IT’s like the kind of joke you’d find on an ice-lolly stick: what happened when a social worker was put in charge of a major transport project?
The punchline would no doubt involve wheels coming off and the fact that no-one was at fault as everyone “had done their very best to help”.
Not funny, I know, but then that’s because it’s not too far from the truth when it comes to Edinburgh’s trams. Two days have passed since Councillor Gordon Mackenzie’s Great Revelation that he wasn’t up to the job of being the council’s man on the board of TIE, where he was expected to scrutinise information being put before him and ask the difficult questions. Apparently he didn’t have the right skills – because he was a social worker.
His colleagues in social work must have squirmed with embarrassment as their profession was used as an excuse for his failure to ask about budget over-runs, sliding timescales and cooling relations with the contractor Bilfinger Berger.
If Mr Mackenzie knew he wasn’t up to the job he should never have agreed to take over from the council’s previous transport convener, Cllr Phil Wheeler. Remember him? He was the man who managed to make a pig’s ear of relations between the council and the traders of Leith while the Walk was being dug up, before being more appropriately appointed finance convener as he had been a banker in a previous life.
Perhaps, despite his apparent lack of ability, Cllr Mackenzie suffered from the curse of many a politician: “I-can-fix-it” syndrome. It’s a terrible affliction which seems to strike some of those in positions of power, the idea that now they’ve got a seat in the City Chambers, they are eminently qualified to turn their hand to anything. Well it has spectacularly failed on this occasion.
I am not suggesting for a moment that because of his occupation he should only be dealing with social work committee matters, or that you have to be a teacher to be education convener, or a sandal-wearing, lentil-eating cyclist to deal with environmental issues.
However, becoming a councillor, being given responsibility for the future of the city, does need a certain set of skills – namely an innate desire to ensure that taxpayers’ money is being spent wisely, a capacity to see through obfuscation by “experts” and officials and the ability to open one’s mouth and ask – without fear – stupid questions.
There’s no shame in telling someone who is busy trying to deflect attention from the truth of a matter with flow-charts, projections and Powerpoint presentations that they’re not making sense and to speak in plain English. Being a rookie and asking the simplest questions can get to the heart of a matter.
Admitting your ignorance on something like a massive engineering project which is costing millions of pounds is not a fault. What is a fault is pretending to understand and then ending up with the debacle that is the Edinburgh trams.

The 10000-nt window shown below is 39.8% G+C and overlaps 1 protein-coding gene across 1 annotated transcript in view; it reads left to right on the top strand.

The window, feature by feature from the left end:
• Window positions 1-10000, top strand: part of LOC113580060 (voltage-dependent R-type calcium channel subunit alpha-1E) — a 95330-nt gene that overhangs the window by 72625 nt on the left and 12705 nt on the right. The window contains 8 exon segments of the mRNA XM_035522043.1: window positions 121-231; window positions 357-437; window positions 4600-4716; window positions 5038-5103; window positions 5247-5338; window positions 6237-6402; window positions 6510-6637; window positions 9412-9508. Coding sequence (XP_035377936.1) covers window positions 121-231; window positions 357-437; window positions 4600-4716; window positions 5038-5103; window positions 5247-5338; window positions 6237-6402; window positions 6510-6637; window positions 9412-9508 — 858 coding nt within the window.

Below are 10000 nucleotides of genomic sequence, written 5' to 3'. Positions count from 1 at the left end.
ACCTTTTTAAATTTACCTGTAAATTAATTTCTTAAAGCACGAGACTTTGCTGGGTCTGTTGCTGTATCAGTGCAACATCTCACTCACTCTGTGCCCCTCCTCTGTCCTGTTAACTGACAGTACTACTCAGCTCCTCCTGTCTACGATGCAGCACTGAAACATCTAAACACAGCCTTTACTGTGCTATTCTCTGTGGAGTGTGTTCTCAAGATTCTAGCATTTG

Back in June I wrote that the biggest failure of the whole tram scheme was the fact that councillors, of every political shade, let an arms-length company manage the project because it allowed them to pass the buck, to offload the responsibility on to TIE and to leave them to hide behind confidentiality clauses. Now Cllr Mackenzie’s revelation has proved that right.
Cllr Mackenzie didn’t do his job. Not because he was a social worker, but because he was too cowardly or too full of his own self-importance to allow himself to ask the basic questions about just what was going on at TIE.
But he’s not alone in that. There are many others who need to look to themselves and ask whether they played their role properly when it came to the trams, or whether they just believed it would all go smoothly because they wanted it to work.
Hopefully all will be able to answer for their actions – or inaction – when an inquiry is held. Even more interesting will be the explanation by the legal experts who drew up the contract with Bilfinger Berger. At least they can’t try and hide behind the “how was I to know? I’m just a social worker” excuse.
I’m sorry, Cllr Mackenzie, but wringing your hands and claiming you weren’t up to the job just isn’t good enough.
THERE are 72 days until Christmas and unsurprisingly, given the recession, the shops are already filling up with tinsel, trees, cards and mince pies to try and get us to part with our cash.
Marketing Edinburgh is getting in on the act as well, spending more than ever to try and get people from the Borders and Northumberland to come to the Capital to shop.
While it’s all very laudable, I wonder just how much success such campaigns have, especially when Princes Street will be a no-go area for buses.
I know some people, admittedly more elderly, who are already so fed up they can’t get a bus direct to the city’s main thoroughfare that they’ve decided they’d rather travel to Livingston, the Gyle, or Fort Kinnaird to shop.
Best of luck to Marketing Edinburgh, and I’m sure the ads will look lovely, but I think the ringing of tills will be loudest out of town.